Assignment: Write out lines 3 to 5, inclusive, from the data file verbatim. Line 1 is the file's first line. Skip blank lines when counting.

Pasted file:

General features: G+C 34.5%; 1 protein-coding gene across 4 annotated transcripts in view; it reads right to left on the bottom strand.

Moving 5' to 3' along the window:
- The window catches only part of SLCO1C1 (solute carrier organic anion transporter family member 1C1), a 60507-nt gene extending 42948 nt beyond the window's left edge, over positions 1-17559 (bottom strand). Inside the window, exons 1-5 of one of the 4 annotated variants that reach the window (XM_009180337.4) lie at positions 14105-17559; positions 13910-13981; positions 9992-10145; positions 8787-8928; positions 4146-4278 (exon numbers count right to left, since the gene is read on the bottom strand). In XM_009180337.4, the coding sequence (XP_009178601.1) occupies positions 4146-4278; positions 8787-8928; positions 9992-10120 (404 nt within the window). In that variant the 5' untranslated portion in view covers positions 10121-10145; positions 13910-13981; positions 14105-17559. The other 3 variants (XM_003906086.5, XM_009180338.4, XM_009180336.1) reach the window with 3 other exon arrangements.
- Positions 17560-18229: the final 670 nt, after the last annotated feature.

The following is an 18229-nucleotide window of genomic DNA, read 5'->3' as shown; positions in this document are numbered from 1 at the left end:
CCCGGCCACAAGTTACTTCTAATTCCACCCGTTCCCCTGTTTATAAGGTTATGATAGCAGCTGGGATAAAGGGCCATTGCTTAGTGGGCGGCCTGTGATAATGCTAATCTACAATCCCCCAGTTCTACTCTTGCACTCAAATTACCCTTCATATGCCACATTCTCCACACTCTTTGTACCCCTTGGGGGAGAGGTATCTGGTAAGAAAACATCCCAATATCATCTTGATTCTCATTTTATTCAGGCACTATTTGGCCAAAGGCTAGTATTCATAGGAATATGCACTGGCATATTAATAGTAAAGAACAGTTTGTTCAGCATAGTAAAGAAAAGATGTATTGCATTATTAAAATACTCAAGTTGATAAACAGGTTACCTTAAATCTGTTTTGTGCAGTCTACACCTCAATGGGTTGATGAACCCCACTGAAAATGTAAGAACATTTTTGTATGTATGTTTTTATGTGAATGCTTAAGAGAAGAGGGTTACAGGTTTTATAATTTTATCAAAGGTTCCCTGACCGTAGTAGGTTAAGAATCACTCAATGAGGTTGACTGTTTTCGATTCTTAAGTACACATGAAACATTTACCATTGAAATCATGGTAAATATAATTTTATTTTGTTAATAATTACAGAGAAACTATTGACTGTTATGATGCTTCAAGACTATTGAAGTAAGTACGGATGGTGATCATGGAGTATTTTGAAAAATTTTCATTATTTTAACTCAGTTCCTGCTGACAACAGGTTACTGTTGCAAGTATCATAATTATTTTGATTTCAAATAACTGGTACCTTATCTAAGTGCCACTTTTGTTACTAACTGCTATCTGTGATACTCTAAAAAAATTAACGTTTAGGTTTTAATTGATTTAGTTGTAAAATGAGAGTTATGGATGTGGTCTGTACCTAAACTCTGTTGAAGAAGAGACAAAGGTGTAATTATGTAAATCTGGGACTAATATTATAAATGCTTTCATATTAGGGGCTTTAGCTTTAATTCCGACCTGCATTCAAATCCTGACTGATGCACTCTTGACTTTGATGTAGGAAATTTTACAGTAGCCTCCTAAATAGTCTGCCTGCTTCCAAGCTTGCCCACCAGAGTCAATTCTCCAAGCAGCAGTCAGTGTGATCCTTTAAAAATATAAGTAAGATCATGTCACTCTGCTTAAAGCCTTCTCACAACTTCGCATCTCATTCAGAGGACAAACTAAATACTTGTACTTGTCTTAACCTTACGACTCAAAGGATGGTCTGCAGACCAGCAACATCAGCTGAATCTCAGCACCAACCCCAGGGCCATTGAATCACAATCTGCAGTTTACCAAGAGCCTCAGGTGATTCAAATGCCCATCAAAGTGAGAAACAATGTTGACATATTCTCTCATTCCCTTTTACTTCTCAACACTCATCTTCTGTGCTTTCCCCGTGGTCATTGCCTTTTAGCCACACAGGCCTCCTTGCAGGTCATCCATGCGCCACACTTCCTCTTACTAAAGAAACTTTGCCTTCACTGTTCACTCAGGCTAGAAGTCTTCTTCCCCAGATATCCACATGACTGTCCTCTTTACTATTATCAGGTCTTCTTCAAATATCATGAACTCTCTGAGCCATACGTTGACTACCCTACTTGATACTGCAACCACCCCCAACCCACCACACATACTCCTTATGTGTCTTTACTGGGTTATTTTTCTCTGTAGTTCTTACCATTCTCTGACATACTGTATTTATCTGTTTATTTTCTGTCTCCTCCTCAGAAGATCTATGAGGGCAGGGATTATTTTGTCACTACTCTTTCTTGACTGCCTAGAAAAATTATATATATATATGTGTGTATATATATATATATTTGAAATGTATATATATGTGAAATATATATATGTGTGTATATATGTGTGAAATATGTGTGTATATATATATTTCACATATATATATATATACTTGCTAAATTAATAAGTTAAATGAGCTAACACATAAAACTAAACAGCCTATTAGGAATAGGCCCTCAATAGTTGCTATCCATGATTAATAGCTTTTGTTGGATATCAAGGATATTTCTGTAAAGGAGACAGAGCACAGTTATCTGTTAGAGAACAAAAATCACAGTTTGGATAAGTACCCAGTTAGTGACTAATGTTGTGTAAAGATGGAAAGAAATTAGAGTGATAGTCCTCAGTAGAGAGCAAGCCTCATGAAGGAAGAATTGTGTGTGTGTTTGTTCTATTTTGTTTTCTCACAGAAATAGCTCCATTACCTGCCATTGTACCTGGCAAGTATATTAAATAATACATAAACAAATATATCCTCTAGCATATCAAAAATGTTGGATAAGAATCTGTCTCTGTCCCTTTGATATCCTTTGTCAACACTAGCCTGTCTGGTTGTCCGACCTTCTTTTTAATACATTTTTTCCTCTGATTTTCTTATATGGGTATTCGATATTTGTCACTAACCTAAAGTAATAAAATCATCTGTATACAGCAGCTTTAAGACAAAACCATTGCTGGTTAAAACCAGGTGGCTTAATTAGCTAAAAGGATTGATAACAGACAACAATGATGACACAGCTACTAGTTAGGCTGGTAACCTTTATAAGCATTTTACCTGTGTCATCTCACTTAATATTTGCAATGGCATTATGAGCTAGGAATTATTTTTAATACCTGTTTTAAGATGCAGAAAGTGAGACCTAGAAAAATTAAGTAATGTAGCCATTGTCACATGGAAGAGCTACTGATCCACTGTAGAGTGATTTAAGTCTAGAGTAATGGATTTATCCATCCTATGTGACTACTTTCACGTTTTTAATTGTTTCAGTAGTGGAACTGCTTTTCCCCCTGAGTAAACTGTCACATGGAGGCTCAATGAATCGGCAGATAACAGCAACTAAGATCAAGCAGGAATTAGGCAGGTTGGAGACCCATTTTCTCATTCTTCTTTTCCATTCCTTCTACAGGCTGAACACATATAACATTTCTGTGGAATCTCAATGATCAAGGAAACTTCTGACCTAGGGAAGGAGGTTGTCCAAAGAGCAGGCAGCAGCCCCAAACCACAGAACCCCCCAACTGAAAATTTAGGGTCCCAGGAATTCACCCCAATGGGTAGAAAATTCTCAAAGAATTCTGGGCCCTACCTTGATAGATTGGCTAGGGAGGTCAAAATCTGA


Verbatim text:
- The window catches only part of SLCO1C1 (solute carrier organic anion transporter family member 1C1), a 60507-nt gene extending 42948 nt beyond the window's left edge, over positions 1-17559 (bottom strand). Inside the window, exons 1-5 of one of the 4 annotated variants that reach the window (XM_009180337.4) lie at positions 14105-17559; positions 13910-13981; positions 9992-10145; positions 8787-8928; positions 4146-4278 (exon numbers count right to left, since the gene is read on the bottom strand). In XM_009180337.4, the coding sequence (XP_009178601.1) occupies positions 4146-4278; positions 8787-8928; positions 9992-10120 (404 nt within the window). In that variant the 5' untranslated portion in view covers positions 10121-10145; positions 13910-13981; positions 14105-17559. The other 3 variants (XM_003906086.5, XM_009180338.4, XM_009180336.1) reach the window with 3 other exon arrangements.
- Positions 17560-18229: the final 670 nt, after the last annotated feature.

The following is an 18229-nucleotide window of genomic DNA, read 5'->3' as shown; positions in this document are numbered from 1 at the left end: